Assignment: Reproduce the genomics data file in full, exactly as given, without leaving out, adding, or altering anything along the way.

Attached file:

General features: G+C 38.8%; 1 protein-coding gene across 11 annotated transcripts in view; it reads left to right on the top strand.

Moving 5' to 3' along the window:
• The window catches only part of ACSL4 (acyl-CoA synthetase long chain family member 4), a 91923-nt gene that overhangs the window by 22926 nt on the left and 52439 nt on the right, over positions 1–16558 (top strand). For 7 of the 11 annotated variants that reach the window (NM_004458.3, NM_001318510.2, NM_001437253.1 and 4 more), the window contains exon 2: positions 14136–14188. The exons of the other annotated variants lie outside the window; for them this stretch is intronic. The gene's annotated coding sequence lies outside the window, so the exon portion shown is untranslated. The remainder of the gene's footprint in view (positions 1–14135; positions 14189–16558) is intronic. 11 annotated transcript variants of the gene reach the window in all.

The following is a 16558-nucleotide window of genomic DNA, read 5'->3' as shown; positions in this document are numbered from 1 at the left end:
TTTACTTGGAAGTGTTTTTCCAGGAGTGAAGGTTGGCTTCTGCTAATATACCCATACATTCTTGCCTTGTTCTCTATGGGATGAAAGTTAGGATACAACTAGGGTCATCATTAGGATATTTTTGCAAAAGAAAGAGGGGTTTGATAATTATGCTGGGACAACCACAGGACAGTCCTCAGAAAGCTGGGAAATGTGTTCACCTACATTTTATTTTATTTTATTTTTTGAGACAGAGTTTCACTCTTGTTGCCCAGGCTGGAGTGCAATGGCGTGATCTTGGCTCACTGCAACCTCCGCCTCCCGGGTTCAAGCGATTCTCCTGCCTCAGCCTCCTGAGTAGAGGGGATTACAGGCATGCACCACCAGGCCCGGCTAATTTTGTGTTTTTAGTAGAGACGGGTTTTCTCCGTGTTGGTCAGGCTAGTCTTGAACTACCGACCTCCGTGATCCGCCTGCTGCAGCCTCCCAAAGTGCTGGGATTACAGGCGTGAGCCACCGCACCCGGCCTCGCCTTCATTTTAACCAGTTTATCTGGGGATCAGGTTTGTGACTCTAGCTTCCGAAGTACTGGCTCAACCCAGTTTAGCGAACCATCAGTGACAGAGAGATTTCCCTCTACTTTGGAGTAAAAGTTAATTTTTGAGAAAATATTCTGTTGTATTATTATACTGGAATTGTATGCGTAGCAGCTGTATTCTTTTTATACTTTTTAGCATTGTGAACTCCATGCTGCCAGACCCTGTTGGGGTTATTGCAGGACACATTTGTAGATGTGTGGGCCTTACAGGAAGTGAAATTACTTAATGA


General features: G+C 38.8%; 1 protein-coding gene across 11 annotated transcripts in view; it reads left to right on the top strand.

Moving 5' to 3' along the window:
• The window catches only part of ACSL4 (acyl-CoA synthetase long chain family member 4), a 91923-nt gene that overhangs the window by 22926 nt on the left and 52439 nt on the right, over positions 1–16558 (top strand). For 7 of the 11 annotated variants that reach the window (NM_004458.3, NM_001318510.2, NM_001437253.1 and 4 more), the window contains exon 2: positions 14136–14188. The exons of the other annotated variants lie outside the window; for them this stretch is intronic. The gene's annotated coding sequence lies outside the window, so the exon portion shown is untranslated. The remainder of the gene's footprint in view (positions 1–14135; positions 14189–16558) is intronic. 11 annotated transcript variants of the gene reach the window in all.

The following is a 16558-nucleotide window of genomic DNA, read 5'->3' as shown; positions in this document are numbered from 1 at the left end:
TTTACTTGGAAGTGTTTTTCCAGGAGTGAAGGTTGGCTTCTGCTAATATACCCATACATTCTTGCCTTGTTCTCTATGGGATGAAAGTTAGGATACAACTAGGGTCATCATTAGGATATTTTTGCAAAAGAAAGAGGGGTTTGATAATTATGCTGGGACAACCACAGGACAGTCCTCAGAAAGCTGGGAAATGTGTTCACCTACATTTTATTTTATTTTATTTTTTGAGACAGAGTTTCACTCTTGTTGCCCAGGCTGGAGTGCAATGGCGTGATCTTGGCTCACTGCAACCTCCGCCTCCCGGGTTCAAGCGATTCTCCTGCCTCAGCCTCCTGAGTAGAGGGGATTACAGGCATGCACCACCAGGCCCGGCTAATTTTGTGTTTTTAGTAGAGACGGGTTTTCTCCGTGTTGGTCAGGCTAGTCTTGAACTACCGACCTCCGTGATCCGCCTGCTGCAGCCTCCCAAAGTGCTGGGATTACAGGCGTGAGCCACCGCACCCGGCCTCGCCTTCATTTTAACCAGTTTATCTGGGGATCAGGTTTGTGACTCTAGCTTCCGAAGTACTGGCTCAACCCAGTTTAGCGAACCATCAGTGACAGAGAGATTTCCCTCTACTTTGGAGTAAAAGTTAATTTTTGAGAAAATATTCTGTTGTATTATTATACTGGAATTGTATGCGTAGCAGCTGTATTCTTTTTATACTTTTTAGCATTGTGAACTCCATGCTGCCAGACCCTGTTGGGGTTATTGCAGGACACATTTGTAGATGTGTGGGCCTTACAGGAAGTGAAATTACTTAATGA